بازی های سیاست های پولی بازگشتی با اطلاعات ناقص
|کد مقاله||سال انتشار||مقاله انگلیسی||ترجمه فارسی||تعداد کلمات|
|26198||2007||27 صفحه PDF||سفارش دهید||محاسبه نشده|
Publisher : Elsevier - Science Direct (الزویر - ساینس دایرکت)
Journal : Journal of Economic Dynamics and Control, Volume 31, Issue 5, May 2007, Pages 1557–1583
This paper provides recursive methods for analyzing the credible equilibria of an incomplete information monetary policy game. The policy game is one in which a discretionary government has a short-run temptation to engage in a surprise monetary expansion. It also has the opportunity to imitate a government that always implements the ex ante optimal monetary policy actions. We derive an algorithm for computing the set of credible equilibrium payoffs. We use this algorithm to explore the idea that incomplete information monetary policy games of this kind have fewer equilibria and less indeterminacy than their complete information counterparts.
This paper considers the credibility of monetary policy in settings in which the government's attachment to a low monetary growth objective may initially be unknown. We assume two types of government. The first pursues a low monetary growth policy regardless of the behavior of private agents; the second seeks to maximize the utility of the representative household. This second or ‘discretionary’ type faces a short-run temptation to increase the monetary growth rate above the low ex ante optimal level. While it has no means of directly committing to a monetary policy, it can imitate a government with a preference for low monetary growth and in doing so, persuade private agents that low monetary growth is likely in the future. We investigate how this imitation option affects the structure of credible equilibria and the corresponding set of credible monetary policies. In pursuing this objective, we derive recursive methods for numerically characterizing credible equilibria in incomplete information policy games. These games are explicit in their treatment of private agents; they incorporate a simple, yet fully specified dynamic general equilibrium model. Our main qualitative result is that when the government is the discretionary type, but the public are initially uncertain of this, then as the representative household's discount factor converges to 1, the set of credible equilibrium payoffs collapses to a neighborhood of the ex ante optimal one. This result builds on, and extends to a monetary policy setting, the earlier game theoretic work of Fudenberg and Levine (1989). It implies that competitive allocations characterized by high monetary growth and inflation are not credible when the discretionary government is patient and can imitate. Imitation may or may not occur in equilibrium, but the option to imitate constrains the set of credible allocations and policies. Essentially, it provides a discretionary government with a means of managing the expectations of private agents. The contrast between incomplete and complete information games in which the government is known at the outset to be discretionary is striking. For all values of the discount factor, the latter admit low payoff equilibria. Such equilibria are characterized by severe ‘expectation traps’ in which firms anticipate high future monetary growth and raise prices at a correspondingly rapid rate. In the physical environment of this paper, the resulting inflation acts as a tax on the labor input, deterring effort and reducing consumption. A failure to accommodate creates a recession, but does not dampen these inflationary expectations. Consequently, it is optimal for the discretionary government to accommodate; it lacks the escape route that imitation provides in an incomplete information game. Moreover, in complete information settings, the degree of multiplicity is increasing in the government's discount factor and is large, not small, when the government is patient. A standard Folk theorem ensures that low monetary growth-low inflation allocations can be sustained as credible equilibria when the government is patient enough (see, for example, Ireland (1997) or Chari et al. (1998)). Such multiplicity and, in particular, the existence of extremely severe expectation trap equilibria is often seen as a problem for complete information models.1 While our main qualitative result is theoretically valuable, it is a limiting result. It does not help in determining whether a particular allocation and policy are credible given a specific configuration of parameters for agent preferences, technologies and initial beliefs. To address this sort of question, a quantitative evaluation of the set of credible equilibria in incomplete information games is needed. To this end, we derive an algorithm that exploits the recursive structure of such equilibria. We show that their history is completely summarized by three state variables: private agent beliefs (over government types), a policy statistic and the continuation payoff to the government. Additionally, these games admit an equilibrium value correspondence that gives combinations of beliefs, policy statistics and payoffs that are consistent with the initial period of a credible equilibrium. Adapting arguments in Abreu et al. (1990), we show that these equilibrium value correspondences solve a functional equation analogous to the Bellman equation in dynamic programming. We use this equation to obtain an iterative procedure for computing them. This allows us to numerically evaluate the set of equilibrium payoffs at any configuration of parameters and, hence, determine whether a particular allocation and policy is credible or not. The remainder of the paper proceeds as follows. Section 2 lays out the basic economic environment, while Section 3 describes the game. Section 4 verifies that a discretionary government can, through imitation, build a reputation for choosing a low monetary growth rate, and, hence, if it is sufficiently patient, guarantee itself a payoff close to the ex ante optimal one. In Section 5, we isolate the recursive structure of credible equilibria, and obtain the algorithm for computing their value correspondences. In Section 6, this algorithm is put to work and the set of credible equilibrium payoffs computed. We explore how this set depends on the parameters of the environment. In particular, we explore its dependence on the discount factor. 1.1. Related literature The literature on the credibility of monetary policy has two strands. The first makes very reduced form assumptions about the behavior of private agents, but considers a variety of different information structures. In some models, the preferences of the government are unknown; in others, the government's information or policy action is unobserved. The second strand embeds a large government into a fully specified general equilibrium model.2 This approach has the advantage of relating the costs and benefits of different policy actions to the underlying preference and technology parameters of the economy. Once these parameters are calibrated, a quantitative assessment of credible equilibria and the allocations they are capable of sustaining can be conducted. Papers pursuing this approach, however, concentrate on complete information games in which the government is known to be discretionary. Our paper combines an information structure considered in the first strand, with a fully specified model of the sort considered in the second. The information structure we assume is similar to that in the reduced form models of Backus and Driffill (1985) and Barro (1986). We depart from these earlier contributions both in our explicit treatment of private agents and in our focus on the entire set of credible equilibria in an infinite horizon game. Backus and Driffill (1985), and Barro (1986) focus on specific equilibria in finite horizon settings. Our basic physical environment is similar to that in Chari et al. (1998), who coin the term expectation traps, and Ireland (1997). Both of these papers are explicit in their modelling of private agents, but restrict attention to games in which the government is known to be discretionary. Other contributions to the second strand of the literature described above include Chang (1998) and Sleet (2001). Fernandez-Villeverde and Tsyvinski (2003), Phelan and Stacchetti (2001) and Sleet and Yeltekin (2006), build on Abreu et al. (1990), to obtain recursive methods for analyzing fully specified fiscal policy games in various settings.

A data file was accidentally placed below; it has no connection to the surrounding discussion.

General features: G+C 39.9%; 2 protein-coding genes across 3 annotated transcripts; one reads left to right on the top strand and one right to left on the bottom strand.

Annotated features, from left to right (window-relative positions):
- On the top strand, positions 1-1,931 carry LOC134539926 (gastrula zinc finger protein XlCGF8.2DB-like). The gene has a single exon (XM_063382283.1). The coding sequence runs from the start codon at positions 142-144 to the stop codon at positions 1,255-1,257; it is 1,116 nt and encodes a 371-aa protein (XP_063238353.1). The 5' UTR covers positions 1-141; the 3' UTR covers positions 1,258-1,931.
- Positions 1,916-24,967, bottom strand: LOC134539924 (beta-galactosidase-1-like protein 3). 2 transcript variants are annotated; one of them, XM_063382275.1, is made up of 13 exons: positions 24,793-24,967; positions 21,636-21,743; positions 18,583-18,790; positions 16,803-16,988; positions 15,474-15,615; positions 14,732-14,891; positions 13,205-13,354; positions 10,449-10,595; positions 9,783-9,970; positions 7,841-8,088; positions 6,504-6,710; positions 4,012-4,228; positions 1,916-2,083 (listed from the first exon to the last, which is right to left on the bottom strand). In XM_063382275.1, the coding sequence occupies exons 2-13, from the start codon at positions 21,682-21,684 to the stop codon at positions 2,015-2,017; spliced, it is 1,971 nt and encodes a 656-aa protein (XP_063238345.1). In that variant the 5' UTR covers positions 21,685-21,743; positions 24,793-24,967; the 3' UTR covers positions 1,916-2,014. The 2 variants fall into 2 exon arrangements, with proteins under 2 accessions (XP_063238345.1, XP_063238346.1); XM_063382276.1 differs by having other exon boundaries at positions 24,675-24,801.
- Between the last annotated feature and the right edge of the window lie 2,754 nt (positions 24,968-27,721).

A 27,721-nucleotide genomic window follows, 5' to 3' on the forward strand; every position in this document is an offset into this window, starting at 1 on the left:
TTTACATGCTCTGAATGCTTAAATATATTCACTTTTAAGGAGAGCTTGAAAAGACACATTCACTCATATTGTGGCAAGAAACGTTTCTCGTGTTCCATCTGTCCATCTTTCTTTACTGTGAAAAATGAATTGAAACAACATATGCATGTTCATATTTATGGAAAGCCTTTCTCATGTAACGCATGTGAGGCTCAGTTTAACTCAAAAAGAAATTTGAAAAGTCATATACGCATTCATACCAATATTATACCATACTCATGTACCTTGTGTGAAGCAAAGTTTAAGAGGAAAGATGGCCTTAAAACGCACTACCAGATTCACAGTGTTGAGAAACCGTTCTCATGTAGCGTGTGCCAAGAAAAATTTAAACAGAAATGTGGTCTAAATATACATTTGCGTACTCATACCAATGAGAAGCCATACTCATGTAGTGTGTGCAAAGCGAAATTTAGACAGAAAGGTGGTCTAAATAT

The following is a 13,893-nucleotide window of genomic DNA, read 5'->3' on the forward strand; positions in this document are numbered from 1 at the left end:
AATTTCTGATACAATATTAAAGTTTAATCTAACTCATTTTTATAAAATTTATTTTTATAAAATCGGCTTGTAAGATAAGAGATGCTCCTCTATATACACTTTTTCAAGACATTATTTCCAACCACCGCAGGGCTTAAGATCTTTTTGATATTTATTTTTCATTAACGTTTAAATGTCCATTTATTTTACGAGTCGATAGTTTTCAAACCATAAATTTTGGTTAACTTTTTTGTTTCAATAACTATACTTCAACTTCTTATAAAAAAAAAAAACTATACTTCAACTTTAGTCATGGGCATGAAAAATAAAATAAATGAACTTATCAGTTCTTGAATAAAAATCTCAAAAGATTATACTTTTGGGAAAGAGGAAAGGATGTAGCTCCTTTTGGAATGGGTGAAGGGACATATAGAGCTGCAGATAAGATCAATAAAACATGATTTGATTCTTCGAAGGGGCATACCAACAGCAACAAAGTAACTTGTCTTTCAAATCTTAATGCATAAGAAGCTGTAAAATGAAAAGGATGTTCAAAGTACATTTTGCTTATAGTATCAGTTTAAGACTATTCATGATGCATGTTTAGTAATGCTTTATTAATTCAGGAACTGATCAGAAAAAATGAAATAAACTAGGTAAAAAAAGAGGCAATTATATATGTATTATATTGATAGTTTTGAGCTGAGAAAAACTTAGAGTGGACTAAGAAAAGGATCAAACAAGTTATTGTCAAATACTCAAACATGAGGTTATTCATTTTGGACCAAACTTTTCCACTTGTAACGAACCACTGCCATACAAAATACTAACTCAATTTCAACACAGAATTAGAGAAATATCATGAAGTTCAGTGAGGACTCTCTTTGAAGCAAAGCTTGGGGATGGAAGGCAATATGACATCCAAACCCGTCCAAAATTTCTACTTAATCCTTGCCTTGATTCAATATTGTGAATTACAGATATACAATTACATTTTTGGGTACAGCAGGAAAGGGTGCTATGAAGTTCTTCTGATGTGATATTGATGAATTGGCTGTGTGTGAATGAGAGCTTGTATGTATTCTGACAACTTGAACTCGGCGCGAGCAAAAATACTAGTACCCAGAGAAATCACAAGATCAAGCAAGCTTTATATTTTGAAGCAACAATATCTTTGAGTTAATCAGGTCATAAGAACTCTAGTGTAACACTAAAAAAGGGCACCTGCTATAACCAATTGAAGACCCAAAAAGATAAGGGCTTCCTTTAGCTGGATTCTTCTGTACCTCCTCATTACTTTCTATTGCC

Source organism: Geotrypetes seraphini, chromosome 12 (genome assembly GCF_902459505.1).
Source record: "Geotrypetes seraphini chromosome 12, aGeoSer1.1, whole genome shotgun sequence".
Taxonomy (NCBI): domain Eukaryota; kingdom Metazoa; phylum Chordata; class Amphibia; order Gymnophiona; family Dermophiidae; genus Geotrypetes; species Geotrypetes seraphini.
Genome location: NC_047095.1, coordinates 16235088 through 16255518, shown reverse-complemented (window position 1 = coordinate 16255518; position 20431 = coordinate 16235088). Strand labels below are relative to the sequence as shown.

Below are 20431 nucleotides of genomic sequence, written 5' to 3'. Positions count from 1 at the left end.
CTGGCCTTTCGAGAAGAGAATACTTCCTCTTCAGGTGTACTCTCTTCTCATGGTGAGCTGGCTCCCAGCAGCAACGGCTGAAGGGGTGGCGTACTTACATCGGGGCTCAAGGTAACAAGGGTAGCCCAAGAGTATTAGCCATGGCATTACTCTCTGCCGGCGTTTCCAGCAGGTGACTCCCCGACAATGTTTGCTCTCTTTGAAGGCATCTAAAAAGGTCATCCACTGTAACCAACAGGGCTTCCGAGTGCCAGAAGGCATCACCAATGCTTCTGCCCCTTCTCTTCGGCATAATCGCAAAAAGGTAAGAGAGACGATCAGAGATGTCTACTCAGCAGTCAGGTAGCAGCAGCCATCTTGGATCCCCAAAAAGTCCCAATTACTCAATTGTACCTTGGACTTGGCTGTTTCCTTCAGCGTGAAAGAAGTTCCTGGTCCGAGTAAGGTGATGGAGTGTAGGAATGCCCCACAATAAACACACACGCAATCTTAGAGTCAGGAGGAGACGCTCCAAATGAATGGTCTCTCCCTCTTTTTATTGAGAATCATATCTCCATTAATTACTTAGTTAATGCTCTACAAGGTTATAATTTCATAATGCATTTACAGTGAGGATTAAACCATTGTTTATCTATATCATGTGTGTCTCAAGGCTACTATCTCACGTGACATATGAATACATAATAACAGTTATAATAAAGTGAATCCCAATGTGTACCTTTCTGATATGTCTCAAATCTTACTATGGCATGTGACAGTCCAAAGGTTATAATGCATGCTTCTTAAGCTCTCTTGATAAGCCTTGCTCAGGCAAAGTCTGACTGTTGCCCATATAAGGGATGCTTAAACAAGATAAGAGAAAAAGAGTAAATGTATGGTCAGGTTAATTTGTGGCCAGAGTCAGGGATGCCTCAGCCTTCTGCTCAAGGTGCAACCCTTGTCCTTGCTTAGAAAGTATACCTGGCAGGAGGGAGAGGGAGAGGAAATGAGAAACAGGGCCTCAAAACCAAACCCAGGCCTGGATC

نتیجه گیری انگلیسی
In this paper we analyze a monetary policy game in which there is uncertainty over the government's type. The game incorporates an explicit treatment of the choice problems of private agents and links the costs and benefits of policy to the parameters of these agents’ preferences and technologies. We show that in contrast to complete information policy games, severe expectation traps are eliminated as equilibrium outcomes when the government is patient. In our game, a discretionary policymaker can manage the expectations of agents by imitating governments committed to particular actions. This effectively allows the policymaker to escape an expectation trap. Methodologically, we show that equilibria in these settings have a recursive structure which allows us to obtain an algorithm for numerically characterizing them. We have made two strong simplifying assumptions about the government. First, we have assumed that government types are permanent. The permanent types case has been considered in the reduced form literature and is a natural starting point; it simplifies the analysis by making revelation once and for all. It would be interesting, however, to consider models in which the government's type follows a richer process.11 Our second simplifying assumption is the existence of a government that always plays the Ramsey policy action. An important extension of the model would provide micro-foundations for this government. For example, suppose there are both fixed and flexible price firms and two groups of households, one who chooses its money holdings after the government has moved and the other before. This second group would find the real value of any cash it had previously set aside reduced in the aftermath of monetary injection as flexible price firms raise their prices. Consequently, its consumption would fall. A government type that cared sufficiently about the (current) well being of this group of households might then avoid monetary injections even if they stimulated output and the consumption of the first group of households. We conjecture that such a government might resemble the commitment type of the current paper.